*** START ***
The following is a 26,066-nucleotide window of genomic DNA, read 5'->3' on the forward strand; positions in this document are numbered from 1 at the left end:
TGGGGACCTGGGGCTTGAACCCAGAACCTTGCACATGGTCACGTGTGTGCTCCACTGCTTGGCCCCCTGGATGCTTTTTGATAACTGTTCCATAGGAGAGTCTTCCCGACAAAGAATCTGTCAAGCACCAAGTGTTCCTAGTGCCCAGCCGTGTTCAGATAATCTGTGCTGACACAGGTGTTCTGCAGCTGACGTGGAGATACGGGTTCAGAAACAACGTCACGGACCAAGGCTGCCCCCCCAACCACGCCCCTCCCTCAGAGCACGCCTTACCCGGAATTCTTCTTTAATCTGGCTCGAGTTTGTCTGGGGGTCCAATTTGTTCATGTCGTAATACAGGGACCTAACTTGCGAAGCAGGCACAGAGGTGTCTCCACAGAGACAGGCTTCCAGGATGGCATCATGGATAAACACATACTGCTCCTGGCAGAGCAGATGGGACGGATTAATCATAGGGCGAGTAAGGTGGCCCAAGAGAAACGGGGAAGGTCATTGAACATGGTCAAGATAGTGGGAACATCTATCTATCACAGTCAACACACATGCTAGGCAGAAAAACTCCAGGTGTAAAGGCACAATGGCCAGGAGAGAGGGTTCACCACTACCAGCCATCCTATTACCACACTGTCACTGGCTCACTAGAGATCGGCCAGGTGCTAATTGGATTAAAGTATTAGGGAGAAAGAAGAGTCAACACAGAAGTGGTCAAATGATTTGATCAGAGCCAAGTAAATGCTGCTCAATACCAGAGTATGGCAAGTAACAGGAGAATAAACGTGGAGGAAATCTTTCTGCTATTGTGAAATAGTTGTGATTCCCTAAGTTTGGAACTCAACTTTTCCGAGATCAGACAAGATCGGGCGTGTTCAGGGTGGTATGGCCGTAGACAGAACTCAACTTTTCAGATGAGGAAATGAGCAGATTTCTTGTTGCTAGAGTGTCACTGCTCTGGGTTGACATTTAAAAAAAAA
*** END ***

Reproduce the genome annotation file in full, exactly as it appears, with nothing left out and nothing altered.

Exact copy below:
The following is a 26,066-nucleotide window of genomic DNA, read 5'->3' on the forward strand; positions in this document are numbered from 1 at the left end:
TGGGGACCTGGGGCTTGAACCCAGAACCTTGCACATGGTCACGTGTGTGCTCCACTGCTTGGCCCCCTGGATGCTTTTTGATAACTGTTCCATAGGAGAGTCTTCCCGACAAAGAATCTGTCAAGCACCAAGTGTTCCTAGTGCCCAGCCGTGTTCAGATAATCTGTGCTGACACAGGTGTTCTGCAGCTGACGTGGAGATACGGGTTCAGAAACAACGTCACGGACCAAGGCTGCCCCCCCAACCACGCCCCTCCCTCAGAGCACGCCTTACCCGGAATTCTTCTTTAATCTGGCTCGAGTTTGTCTGGGGGTCCAATTTGTTCATGTCGTAATACAGGGACCTAACTTGCGAAGCAGGCACAGAGGTGTCTCCACAGAGACAGGCTTCCAGGATGGCATCATGGATAAACACATACTGCTCCTGGCAGAGCAGATGGGACGGATTAATCATAGGGCGAGTAAGGTGGCCCAAGAGAAACGGGGAAGGTCATTGAACATGGTCAAGATAGTGGGAACATCTATCTATCACAGTCAACACACATGCTAGGCAGAAAAACTCCAGGTGTAAAGGCACAATGGCCAGGAGAGAGGGTTCACCACTACCAGCCATCCTATTACCACACTGTCACTGGCTCACTAGAGATCGGCCAGGTGCTAATTGGATTAAAGTATTAGGGAGAAAGAAGAGTCAACACAGAAGTGGTCAAATGATTTGATCAGAGCCAAGTAAATGCTGCTCAATACCAGAGTATGGCAAGTAACAGGAGAATAAACGTGGAGGAAATCTTTCTGCTATTGTGAAATAGTTGTGATTCCCTAAGTTTGGAACTCAACTTTTCCGAGATCAGACAAGATCGGGCGTGTTCAGGGTGGTATGGCCGTAGACAGAACTCAACTTTTCAGATGAGGAAATGAGCAGATTTCTTGTTGCTAGAGTGTCACTGCTCTGGGTTGACATTTAAAAAAAAA